After his stint with King’s AG’s Office, Torrez served as an assistant U.S. attorney. He also took time out to work in the Silicon Valley tech world, which he said opened his eyes years later to the value of using cutting edge technology to catch criminals and prosecute crimes in Albuquerque.

After his election to district attorney in 2017, he said he inherited a District Attorney’s Office in disarray, with 40-year-old unindicted homicide cases. He had an 8,000-case backlog.

Since tackling the backlog, he has created a crime strategies unit, which analyzes social media and phone forensics, and has tapped forensic genealogy to catch and charge two men in rapes that had gone unsolved for years.

He’s also emphasized pre-prosecution diversion and addiction treatment for certain defendants who can “get their lives back together.” His office now publishes a list on its website of law enforcement officers who have been identified in criminal court filings as having potential credibility issues such as dishonesty, bias, criminal acts or misconduct.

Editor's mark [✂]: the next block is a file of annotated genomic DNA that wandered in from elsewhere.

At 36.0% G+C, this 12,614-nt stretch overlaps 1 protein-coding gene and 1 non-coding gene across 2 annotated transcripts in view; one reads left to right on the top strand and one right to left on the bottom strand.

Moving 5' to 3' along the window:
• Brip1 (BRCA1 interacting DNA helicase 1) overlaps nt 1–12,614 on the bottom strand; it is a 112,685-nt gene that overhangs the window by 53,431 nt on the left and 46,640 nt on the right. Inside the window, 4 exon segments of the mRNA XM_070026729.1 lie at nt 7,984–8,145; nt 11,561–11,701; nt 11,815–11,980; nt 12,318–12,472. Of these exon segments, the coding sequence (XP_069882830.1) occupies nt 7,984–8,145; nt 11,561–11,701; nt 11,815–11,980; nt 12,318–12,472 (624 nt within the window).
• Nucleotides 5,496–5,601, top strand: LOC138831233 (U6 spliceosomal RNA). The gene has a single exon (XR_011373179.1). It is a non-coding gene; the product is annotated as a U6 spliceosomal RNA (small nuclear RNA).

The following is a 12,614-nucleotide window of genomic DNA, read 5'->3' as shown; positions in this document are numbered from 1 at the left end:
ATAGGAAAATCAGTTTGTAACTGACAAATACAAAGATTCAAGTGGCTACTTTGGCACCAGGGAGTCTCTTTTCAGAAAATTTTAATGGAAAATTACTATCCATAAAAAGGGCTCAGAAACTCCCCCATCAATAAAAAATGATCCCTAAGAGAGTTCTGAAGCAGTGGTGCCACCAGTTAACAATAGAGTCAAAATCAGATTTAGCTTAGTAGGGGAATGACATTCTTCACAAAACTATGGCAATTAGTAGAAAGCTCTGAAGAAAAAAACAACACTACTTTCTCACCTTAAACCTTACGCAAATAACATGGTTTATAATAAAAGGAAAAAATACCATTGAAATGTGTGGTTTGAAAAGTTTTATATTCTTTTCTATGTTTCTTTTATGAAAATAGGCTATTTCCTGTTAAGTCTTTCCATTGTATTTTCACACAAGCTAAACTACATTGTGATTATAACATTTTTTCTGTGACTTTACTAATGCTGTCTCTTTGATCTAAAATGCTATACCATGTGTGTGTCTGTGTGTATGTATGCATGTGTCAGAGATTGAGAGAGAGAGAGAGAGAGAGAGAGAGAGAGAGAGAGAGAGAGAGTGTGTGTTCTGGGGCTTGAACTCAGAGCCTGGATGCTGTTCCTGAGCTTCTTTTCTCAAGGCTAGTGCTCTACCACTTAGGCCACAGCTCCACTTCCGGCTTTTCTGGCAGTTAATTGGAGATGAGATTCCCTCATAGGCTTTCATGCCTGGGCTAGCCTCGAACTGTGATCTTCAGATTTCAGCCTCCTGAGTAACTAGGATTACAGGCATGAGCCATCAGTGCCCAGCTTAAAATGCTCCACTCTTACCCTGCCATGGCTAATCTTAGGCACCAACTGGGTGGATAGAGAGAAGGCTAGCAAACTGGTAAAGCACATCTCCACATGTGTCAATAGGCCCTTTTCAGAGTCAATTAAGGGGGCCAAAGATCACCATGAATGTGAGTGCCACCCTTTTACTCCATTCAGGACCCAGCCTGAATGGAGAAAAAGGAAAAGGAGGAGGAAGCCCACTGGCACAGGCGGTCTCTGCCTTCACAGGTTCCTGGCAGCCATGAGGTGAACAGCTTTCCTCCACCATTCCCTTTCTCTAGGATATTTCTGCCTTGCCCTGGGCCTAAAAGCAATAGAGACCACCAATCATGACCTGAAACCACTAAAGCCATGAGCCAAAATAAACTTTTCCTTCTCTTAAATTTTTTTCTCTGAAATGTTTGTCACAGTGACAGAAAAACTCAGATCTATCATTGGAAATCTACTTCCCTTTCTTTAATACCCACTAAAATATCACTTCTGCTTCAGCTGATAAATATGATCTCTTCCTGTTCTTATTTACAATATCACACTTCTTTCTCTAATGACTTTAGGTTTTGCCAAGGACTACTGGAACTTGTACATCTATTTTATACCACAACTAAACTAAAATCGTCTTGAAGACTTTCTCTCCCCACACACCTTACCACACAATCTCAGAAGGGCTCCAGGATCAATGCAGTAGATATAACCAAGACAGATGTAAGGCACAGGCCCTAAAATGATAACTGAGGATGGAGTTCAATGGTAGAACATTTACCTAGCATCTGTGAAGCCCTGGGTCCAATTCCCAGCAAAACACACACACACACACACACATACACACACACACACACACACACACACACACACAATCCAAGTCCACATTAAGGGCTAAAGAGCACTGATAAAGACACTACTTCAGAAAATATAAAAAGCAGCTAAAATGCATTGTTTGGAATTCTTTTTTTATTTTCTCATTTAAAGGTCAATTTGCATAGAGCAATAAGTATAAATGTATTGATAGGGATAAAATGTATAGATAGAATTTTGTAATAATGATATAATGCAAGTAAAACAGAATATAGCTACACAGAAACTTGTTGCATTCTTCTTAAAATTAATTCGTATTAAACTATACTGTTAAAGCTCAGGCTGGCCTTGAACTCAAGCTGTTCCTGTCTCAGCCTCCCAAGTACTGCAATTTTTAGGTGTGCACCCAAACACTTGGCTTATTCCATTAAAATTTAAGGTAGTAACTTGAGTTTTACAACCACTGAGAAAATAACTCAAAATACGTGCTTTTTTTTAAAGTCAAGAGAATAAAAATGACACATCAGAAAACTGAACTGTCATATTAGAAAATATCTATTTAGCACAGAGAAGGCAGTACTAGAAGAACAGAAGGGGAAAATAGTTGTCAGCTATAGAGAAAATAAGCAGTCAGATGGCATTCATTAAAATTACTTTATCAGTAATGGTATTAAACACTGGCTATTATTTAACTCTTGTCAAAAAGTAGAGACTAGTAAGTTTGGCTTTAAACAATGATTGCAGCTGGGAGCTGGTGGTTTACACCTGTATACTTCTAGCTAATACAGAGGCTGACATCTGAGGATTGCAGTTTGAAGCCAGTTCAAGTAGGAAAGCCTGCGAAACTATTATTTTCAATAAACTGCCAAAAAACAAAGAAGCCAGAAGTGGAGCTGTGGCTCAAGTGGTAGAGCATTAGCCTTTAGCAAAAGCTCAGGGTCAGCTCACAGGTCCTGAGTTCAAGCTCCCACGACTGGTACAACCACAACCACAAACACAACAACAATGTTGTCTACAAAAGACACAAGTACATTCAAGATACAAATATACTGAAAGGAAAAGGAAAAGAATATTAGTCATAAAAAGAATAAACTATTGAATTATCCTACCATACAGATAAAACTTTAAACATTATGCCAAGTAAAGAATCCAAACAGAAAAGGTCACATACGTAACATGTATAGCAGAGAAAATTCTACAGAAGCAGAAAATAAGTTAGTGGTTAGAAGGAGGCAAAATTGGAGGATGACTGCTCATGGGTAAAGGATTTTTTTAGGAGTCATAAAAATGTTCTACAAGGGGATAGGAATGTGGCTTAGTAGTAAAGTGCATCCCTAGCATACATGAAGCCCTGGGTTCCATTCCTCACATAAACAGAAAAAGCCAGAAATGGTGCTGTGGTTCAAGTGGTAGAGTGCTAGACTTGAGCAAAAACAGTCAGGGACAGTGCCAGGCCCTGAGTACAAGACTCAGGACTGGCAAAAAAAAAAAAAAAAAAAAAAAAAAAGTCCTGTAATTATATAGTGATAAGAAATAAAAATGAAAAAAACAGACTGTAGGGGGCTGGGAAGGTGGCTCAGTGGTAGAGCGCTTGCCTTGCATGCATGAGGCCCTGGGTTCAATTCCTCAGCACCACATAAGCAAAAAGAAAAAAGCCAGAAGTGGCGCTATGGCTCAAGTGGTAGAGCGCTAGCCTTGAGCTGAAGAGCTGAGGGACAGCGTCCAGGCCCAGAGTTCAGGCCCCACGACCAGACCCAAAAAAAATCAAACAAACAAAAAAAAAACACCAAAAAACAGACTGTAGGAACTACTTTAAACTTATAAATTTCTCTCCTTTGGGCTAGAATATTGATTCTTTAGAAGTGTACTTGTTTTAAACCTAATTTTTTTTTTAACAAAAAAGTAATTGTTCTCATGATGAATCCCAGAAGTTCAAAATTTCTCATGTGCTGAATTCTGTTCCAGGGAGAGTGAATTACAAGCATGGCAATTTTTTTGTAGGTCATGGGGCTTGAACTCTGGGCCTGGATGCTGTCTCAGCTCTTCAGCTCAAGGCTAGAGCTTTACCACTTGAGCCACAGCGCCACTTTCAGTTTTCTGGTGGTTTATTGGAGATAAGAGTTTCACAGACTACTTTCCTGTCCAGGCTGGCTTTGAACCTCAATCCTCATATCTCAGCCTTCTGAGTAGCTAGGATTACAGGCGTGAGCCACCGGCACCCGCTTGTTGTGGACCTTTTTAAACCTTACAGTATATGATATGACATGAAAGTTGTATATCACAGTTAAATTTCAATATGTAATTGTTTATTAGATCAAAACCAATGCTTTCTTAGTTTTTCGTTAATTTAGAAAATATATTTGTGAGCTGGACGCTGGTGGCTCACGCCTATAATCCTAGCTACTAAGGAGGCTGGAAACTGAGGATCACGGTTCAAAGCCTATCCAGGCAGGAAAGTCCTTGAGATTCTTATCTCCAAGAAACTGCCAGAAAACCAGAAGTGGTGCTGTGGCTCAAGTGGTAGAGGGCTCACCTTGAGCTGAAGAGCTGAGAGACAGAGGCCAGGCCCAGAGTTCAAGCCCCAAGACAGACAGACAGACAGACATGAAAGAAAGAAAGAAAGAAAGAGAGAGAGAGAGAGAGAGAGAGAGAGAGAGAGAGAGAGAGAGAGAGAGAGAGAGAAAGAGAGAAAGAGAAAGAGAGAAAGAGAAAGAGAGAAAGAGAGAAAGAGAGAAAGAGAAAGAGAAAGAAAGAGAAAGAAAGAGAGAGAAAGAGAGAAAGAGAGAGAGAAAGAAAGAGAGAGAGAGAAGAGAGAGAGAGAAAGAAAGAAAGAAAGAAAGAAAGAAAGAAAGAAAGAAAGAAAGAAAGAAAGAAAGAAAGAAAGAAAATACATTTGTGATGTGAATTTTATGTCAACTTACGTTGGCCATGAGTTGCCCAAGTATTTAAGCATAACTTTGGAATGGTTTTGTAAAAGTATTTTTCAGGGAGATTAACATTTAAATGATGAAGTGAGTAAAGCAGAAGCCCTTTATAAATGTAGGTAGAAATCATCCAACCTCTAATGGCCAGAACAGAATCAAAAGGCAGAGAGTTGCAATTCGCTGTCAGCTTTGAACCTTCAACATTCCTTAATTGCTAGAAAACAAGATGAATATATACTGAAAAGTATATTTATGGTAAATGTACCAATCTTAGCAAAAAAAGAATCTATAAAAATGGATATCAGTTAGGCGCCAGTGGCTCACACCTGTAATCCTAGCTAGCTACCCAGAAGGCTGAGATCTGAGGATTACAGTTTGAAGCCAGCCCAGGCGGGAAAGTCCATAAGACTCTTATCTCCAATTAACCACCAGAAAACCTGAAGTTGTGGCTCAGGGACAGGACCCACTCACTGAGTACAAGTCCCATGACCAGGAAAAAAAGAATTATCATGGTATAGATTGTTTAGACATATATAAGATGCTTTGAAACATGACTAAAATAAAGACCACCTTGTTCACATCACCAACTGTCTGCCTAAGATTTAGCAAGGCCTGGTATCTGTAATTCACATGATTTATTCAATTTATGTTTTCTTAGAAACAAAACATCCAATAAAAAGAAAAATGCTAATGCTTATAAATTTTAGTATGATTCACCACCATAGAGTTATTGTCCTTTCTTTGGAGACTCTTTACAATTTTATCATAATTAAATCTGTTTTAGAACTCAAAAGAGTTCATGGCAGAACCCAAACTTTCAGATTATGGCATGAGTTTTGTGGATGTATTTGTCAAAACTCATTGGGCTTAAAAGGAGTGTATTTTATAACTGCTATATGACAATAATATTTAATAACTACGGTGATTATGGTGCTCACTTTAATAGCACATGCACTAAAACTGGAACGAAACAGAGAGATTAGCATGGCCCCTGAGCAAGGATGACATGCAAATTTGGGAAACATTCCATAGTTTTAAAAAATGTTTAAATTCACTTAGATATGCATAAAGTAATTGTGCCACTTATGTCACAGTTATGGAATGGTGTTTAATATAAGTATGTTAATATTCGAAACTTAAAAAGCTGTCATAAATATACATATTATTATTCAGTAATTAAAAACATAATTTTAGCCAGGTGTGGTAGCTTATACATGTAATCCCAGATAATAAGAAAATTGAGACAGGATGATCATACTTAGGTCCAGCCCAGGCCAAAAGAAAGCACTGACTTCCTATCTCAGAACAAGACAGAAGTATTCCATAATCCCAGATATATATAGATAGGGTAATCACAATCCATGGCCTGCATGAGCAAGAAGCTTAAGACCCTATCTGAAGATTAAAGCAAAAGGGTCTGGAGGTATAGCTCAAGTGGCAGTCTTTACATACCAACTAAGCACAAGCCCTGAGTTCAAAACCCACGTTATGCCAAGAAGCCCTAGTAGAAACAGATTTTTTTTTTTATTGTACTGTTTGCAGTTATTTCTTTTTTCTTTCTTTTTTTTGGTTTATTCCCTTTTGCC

Torrez touts his “extraordinarily strong relationship with the business community” and with environmental groups.

He’s also enlisted help from New Mexico Institute of Mining and Technology and from volunteers from Sandia National Labs in the quest of “using data and analytics to be smart and strategic in solving crime.”

When Torrez graduated from Stanford Law School, most of his friends from school were going to $160,000-a-year jobs. He took a $37,000-a-year position at the DA’s Office in Valencia County.

“I’m still paying student loans off,” Torrez said. His wife, Nasha Torrez, is also an attorney. They have two children, ages 9 and 12.

Torrez says he sometimes thinks twice about the career path he has taken, but gets a dose of “what matters” when he speaks with victims and their families.

Torrez was accused in an ad endorsed by Democrat AG candidate Brian Colón of having caused the death of a UNM baseball player Jackson Weller in May 2019.